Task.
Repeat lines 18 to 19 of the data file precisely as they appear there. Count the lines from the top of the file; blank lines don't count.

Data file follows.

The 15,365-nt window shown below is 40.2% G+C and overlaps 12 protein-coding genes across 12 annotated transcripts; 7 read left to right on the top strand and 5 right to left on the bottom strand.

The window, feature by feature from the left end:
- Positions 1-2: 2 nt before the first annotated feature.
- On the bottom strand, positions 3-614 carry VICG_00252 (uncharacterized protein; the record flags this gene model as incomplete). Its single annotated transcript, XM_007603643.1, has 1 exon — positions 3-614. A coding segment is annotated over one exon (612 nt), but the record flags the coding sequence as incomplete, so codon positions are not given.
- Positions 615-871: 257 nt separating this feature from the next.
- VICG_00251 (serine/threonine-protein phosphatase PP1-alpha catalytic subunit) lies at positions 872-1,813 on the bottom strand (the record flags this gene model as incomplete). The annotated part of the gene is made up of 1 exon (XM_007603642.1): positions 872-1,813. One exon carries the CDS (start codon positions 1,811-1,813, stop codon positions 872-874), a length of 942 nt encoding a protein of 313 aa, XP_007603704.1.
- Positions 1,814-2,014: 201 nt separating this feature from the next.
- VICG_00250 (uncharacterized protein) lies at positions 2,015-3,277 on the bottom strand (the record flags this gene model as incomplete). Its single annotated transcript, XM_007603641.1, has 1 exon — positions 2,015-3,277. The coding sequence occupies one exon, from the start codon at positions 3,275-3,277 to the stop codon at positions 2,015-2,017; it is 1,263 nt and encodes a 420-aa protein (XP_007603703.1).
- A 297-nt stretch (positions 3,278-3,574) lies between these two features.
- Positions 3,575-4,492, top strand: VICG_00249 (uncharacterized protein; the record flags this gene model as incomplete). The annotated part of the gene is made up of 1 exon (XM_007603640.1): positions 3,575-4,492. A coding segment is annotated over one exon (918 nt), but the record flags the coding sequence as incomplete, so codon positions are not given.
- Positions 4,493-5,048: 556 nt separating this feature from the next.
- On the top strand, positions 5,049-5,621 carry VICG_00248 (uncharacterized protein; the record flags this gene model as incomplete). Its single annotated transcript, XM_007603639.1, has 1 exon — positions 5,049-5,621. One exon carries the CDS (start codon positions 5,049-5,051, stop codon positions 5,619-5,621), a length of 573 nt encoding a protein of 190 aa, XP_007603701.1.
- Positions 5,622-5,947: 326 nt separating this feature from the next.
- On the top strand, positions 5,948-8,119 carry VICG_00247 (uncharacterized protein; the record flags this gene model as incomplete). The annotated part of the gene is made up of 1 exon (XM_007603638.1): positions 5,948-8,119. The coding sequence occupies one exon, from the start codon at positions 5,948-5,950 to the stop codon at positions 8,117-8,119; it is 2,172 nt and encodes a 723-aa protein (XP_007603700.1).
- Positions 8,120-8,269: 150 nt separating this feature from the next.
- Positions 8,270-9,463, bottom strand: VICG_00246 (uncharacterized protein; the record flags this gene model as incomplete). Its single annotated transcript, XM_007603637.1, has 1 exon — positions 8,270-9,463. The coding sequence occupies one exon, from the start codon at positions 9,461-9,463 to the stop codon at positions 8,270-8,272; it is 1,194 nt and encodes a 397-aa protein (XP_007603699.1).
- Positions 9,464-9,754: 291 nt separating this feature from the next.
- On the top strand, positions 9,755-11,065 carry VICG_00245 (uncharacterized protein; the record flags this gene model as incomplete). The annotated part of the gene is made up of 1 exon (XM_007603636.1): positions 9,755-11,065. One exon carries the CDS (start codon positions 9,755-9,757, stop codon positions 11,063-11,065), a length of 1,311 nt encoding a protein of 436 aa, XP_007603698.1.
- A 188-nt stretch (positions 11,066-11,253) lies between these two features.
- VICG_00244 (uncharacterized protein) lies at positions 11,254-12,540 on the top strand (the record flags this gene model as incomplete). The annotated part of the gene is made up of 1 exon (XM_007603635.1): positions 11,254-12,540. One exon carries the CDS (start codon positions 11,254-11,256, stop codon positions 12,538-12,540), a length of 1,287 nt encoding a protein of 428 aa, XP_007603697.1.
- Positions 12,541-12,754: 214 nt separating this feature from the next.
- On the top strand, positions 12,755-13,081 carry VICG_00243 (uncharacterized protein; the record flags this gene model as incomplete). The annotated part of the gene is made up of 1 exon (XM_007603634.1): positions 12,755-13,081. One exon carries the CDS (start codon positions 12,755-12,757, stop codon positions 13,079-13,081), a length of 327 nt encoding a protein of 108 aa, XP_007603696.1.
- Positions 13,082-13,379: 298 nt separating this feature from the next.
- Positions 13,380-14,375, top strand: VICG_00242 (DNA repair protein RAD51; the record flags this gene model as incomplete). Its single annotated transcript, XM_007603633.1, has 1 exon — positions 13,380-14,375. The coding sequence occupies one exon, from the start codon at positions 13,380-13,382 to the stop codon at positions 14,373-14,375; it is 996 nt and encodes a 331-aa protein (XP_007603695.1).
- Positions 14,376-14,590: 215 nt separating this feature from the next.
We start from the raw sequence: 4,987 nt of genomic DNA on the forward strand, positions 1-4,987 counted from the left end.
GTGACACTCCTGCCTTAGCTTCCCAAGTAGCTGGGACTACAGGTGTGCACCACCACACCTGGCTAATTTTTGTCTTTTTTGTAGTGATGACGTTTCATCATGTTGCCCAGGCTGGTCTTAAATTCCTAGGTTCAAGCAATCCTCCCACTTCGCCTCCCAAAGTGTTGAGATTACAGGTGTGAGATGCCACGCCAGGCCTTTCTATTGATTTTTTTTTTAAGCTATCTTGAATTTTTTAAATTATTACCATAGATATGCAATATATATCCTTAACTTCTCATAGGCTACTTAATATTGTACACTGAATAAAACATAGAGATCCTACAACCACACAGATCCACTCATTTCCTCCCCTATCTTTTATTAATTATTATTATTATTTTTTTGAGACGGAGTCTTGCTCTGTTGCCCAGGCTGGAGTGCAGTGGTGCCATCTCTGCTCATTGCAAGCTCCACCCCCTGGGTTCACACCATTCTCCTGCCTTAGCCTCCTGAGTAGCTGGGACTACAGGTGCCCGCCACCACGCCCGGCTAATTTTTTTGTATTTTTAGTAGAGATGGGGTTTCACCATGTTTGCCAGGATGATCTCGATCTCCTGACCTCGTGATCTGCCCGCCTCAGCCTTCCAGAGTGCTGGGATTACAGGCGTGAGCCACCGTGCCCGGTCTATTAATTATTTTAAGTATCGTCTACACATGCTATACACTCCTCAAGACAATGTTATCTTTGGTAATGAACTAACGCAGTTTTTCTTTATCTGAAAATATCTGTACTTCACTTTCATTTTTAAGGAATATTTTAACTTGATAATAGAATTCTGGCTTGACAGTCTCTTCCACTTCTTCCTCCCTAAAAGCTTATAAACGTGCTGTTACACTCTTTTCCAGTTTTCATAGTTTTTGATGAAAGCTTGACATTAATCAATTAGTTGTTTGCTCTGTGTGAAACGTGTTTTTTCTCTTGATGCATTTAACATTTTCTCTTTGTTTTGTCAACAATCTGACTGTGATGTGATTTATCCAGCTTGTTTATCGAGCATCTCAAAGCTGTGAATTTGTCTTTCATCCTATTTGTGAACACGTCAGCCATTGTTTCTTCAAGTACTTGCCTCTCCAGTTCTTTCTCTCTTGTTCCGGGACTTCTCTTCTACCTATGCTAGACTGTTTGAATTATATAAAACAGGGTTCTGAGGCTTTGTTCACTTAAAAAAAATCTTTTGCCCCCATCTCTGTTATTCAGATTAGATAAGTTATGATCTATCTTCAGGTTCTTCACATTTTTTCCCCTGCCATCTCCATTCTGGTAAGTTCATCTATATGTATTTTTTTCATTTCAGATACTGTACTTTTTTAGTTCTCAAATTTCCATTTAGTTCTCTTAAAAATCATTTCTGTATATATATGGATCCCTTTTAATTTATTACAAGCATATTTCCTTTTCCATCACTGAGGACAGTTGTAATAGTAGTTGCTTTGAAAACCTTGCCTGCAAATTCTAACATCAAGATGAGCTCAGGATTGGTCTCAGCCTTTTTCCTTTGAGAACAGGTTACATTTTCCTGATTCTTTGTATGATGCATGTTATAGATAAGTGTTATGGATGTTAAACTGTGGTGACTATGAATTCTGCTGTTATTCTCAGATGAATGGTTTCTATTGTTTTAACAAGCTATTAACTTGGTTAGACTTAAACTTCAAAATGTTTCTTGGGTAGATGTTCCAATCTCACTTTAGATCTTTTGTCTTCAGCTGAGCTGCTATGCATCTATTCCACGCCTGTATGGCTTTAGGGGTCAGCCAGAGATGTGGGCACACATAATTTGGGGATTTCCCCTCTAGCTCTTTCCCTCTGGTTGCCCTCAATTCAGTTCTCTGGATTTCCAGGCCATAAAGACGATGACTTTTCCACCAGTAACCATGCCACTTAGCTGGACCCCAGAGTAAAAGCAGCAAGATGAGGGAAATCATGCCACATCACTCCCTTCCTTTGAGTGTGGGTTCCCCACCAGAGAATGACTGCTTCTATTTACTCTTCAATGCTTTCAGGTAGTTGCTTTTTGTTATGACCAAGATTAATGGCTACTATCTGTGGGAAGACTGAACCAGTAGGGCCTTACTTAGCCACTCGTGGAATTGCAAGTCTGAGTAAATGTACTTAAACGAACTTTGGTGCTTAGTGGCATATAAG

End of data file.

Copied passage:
- On the top strand, positions 9,755-11,065 carry VICG_00245 (uncharacterized protein; the record flags this gene model as incomplete). The annotated part of the gene is made up of 1 exon (XM_007603636.1): positions 9,755-11,065. One exon carries the CDS (start codon positions 9,755-9,757, stop codon positions 11,063-11,065), a length of 1,311 nt encoding a protein of 436 aa, XP_007603698.1.
- A 188-nt stretch (positions 11,066-11,253) lies between these two features.